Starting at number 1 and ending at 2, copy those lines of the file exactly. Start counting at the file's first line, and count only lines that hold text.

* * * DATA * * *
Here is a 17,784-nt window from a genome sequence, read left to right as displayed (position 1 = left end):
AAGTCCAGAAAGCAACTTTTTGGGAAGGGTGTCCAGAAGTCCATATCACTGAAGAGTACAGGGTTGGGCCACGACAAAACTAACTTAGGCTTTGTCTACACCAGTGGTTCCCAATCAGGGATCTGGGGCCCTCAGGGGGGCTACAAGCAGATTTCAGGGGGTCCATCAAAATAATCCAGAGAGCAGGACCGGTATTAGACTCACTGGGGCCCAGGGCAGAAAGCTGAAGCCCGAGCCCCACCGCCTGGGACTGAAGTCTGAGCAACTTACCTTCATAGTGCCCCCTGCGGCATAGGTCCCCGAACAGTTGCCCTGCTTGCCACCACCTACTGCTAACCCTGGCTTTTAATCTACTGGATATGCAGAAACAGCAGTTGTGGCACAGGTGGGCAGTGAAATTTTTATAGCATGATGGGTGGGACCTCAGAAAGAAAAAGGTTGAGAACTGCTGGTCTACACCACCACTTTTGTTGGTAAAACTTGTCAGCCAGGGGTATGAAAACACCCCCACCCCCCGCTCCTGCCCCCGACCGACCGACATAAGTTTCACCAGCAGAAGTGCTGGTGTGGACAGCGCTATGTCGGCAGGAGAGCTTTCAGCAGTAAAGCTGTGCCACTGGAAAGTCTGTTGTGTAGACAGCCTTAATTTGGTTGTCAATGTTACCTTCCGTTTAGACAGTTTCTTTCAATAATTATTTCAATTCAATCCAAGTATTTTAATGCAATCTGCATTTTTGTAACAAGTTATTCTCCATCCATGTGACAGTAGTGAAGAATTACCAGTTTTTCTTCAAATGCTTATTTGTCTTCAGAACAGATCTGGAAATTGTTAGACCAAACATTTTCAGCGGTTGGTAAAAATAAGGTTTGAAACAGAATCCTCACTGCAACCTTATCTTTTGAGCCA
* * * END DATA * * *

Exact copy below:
Here is a 17,784-nt window from a genome sequence, read left to right as displayed (position 1 = left end):
AAGTCCAGAAAGCAACTTTTTGGGAAGGGTGTCCAGAAGTCCATATCACTGAAGAGTACAGGGTTGGGCCACGACAAAACTAACTTAGGCTTTGTCTACACCAGTGGTTCCCAATCAGGGATCTGGGGCCCTCAGGGGGGCTACAAGCAGATTTCAGGGGGTCCATCAAAATAATCCAGAGAGCAGGACCGGTATTAGACTCACTGGGGCCCAGGGCAGAAAGCTGAAGCCCGAGCCCCACCGCCTGGGACTGAAGTCTGAGCAACTTACCTTCATAGTGCCCCCTGCGGCATAGGTCCCCGAACAGTTGCCCTGCTTGCCACCACCTACTGCTAACCCTGGCTTTTAATCTACTGGATATGCAGAAACAGCAGTTGTGGCACAGGTGGGCAGTGAAATTTTTATAGCATGATGGGTGGGACCTCAGAAAGAAAAAGGTTGAGAACTGCTGGTCTACACCACCACTTTTGTTGGTAAAACTTGTCAGCCAGGGGTATGAAAACACCCCCACCCCCCGCTCCTGCCCCCGACCGACCGACATAAGTTTCACCAGCAGAAGTGCTGGTGTGGACAGCGCTATGTCGGCAGGAGAGCTTTCAGCAGTAAAGCTGTGCCACTGGAAAGTCTGTTGTGTAGACAGCCTTAATTTGGTTGTCAATGTTACCTTCCGTTTAGACAGTTTCTTTCAATAATTATTTCAATTCAATCCAAGTATTTTAATGCAATCTGCATTTTTGTAACAAGTTATTCTCCATCCATGTGACAGTAGTGAAGAATTACCAGTTTTTCTTCAAATGCTTATTTGTCTTCAGAACAGATCTGGAAATTGTTAGACCAAACATTTTCAGCGGTTGGTAAAAATAAGGTTTGAAACAGAATCCTCACTGCAACCTTATCTTTTGAGCCA